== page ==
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American Medical Association blasts CMS for releasing 'incomplete' doctor ratings

About 290 group practices submitted data through the Physician Quality Reporting System and 40,000 doctors participated on an individual basis.

The Centers for Medicare and Medicaid Services on Thursday updated the quality scores for 40,000 physicians who shared benchmarks under the Physician Quality Reporting System, despite outcry by the American Medical Association that the data is incomplete.

"Given the widespread accuracy issues with the 2014 PQRS calculations, the newly released information is premature," AMA President Steven Stack said in a statement. "The data inaccuracies and difficulties with CMS' processes grew over the last couple of months and, while CMS has acknowledged these problems, it has failed to address the underlying issues."

CMS said the new data, which measures 2014 results, adds info on preventive care, diabetes, cardiovascular care, and patient safety for group practices and scores on preventive care, cardiovascular care, and patient safety measures for individual doctors.

[Also: More than 750 facilities fined for hospital-acquired infections]

About 290 group practices submitted data through the PQRS and 40,000 doctors participated on an individual basis.

"This large release of quality measures for hospitals and physicians empowers consumers with information to make more informed healthcare decisions, encourages healthcare professionals to strive for higher levels of quality, and drives overall health system improvement," acting CMS Administrator Patrick Conway said in the announcement.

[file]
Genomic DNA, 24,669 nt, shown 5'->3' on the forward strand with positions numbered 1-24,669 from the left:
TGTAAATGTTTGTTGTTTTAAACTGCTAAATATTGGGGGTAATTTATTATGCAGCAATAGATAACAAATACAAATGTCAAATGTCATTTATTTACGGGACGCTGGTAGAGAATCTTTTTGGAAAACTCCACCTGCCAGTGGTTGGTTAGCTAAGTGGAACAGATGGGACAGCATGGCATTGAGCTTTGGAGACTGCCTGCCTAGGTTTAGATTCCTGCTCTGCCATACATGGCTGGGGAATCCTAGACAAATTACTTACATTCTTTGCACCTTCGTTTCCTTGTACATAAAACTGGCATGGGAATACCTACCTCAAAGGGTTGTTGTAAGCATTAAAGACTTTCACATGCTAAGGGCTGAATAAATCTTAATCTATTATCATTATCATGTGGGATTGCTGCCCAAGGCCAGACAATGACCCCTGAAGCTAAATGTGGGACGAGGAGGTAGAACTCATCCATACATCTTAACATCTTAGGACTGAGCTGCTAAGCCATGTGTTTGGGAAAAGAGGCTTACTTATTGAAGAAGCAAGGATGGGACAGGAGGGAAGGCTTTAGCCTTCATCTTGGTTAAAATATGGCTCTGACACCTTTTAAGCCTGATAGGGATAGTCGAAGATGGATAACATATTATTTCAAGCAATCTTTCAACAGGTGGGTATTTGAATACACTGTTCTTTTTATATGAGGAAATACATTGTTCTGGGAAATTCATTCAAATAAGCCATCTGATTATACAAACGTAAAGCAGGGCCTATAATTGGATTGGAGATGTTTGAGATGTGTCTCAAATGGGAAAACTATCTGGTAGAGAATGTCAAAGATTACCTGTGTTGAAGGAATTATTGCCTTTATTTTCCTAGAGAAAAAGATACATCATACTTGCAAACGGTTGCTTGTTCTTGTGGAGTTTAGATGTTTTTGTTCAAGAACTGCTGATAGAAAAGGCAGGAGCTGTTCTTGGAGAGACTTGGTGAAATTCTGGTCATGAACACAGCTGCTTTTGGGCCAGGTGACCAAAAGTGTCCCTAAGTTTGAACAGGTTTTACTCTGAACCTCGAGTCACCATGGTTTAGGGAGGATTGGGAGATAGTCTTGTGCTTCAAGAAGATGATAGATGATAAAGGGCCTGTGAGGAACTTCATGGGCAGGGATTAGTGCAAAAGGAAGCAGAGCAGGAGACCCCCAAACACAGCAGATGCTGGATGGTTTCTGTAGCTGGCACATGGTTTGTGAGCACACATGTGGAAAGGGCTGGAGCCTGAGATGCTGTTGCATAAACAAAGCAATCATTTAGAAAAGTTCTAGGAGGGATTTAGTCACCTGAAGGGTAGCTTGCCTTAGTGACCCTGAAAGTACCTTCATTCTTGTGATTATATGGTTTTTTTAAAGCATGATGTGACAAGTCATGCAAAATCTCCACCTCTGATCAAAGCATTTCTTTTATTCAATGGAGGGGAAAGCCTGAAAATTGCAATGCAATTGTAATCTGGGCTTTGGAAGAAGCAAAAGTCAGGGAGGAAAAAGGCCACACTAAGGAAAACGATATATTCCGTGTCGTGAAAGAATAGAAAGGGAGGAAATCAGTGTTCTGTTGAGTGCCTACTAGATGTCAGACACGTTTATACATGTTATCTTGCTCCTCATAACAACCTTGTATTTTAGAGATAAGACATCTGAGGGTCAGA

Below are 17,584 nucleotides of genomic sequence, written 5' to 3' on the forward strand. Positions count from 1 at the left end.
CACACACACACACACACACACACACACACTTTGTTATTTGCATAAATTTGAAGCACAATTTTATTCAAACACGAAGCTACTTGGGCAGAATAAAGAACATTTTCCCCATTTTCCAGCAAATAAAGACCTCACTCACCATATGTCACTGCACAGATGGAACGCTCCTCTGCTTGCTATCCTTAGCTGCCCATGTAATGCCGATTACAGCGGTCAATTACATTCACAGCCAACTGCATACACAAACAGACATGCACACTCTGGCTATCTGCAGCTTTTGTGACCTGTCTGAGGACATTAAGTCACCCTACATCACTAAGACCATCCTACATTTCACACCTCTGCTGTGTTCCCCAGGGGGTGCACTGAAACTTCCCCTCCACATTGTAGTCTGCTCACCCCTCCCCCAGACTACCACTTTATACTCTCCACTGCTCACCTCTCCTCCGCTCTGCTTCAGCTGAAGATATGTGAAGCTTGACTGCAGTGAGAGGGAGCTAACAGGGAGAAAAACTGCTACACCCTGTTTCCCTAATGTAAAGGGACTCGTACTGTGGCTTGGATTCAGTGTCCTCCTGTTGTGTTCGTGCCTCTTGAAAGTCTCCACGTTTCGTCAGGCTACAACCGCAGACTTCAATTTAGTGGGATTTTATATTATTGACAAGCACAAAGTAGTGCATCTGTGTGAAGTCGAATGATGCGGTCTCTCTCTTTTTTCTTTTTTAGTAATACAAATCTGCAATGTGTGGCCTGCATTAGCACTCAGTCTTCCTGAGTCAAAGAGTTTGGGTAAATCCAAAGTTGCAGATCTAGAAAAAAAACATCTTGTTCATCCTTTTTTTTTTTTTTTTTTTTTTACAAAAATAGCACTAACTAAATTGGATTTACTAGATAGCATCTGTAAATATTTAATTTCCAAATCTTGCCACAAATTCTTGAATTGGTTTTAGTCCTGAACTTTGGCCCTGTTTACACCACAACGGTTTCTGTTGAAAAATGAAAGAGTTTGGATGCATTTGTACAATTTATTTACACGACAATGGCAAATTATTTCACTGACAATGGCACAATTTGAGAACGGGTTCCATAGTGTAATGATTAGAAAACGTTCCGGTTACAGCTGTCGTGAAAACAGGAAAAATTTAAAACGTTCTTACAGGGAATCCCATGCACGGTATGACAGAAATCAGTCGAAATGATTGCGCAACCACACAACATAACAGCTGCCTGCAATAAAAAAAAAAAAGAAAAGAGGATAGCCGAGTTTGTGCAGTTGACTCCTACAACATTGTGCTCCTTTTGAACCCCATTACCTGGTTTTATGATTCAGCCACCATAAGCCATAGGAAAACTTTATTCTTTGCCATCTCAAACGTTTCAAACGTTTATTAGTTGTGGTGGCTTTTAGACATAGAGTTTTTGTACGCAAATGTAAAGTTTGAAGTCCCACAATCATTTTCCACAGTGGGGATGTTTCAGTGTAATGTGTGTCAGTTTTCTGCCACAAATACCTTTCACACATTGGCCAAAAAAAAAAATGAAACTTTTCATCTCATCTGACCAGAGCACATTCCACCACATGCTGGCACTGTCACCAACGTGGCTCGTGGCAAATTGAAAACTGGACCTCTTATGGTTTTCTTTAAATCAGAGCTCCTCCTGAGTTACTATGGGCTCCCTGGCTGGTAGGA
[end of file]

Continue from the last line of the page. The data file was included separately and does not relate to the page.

The updated scores were posted to CMS' Physician Compare site. The federal agency also updated quality metrics for hospitals through its Hospital Compare site, and posted fresh data to its Pioneer and Medicare Shared Savings Accountable Care Organizations models.

The AMA, however, said the move is premature since the CMS only accounts for data that was submitted voluntarily by doctors, and some physicians saw their metrics thrown out over inaccuracies.

[Also: Physician quality reporting adds extra compliance headache for hospitals]

"Thousands of other physicians who provide similar services were excluded due to data problems," Stack said. "CMS has attempted to mitigate the situation by explaining that the data may not be comprehensive, and patients should not assume that doctors are deficient in areas where no information is provided. But the location of the disclaimer may not be immediately obvious to patients."

Since CMS uses these scores to alter Medicare payment rates under its value-based reimbursement models, the AMA also called for CMS to suspend penalties until issues with data accuracy are sorted out.

The Physician and Hospital Compare sites were mandated by the Affordable Care Act. Physicians will start facing penalties in 2016 if they do not report results.

Twitter: @HenryPowderly

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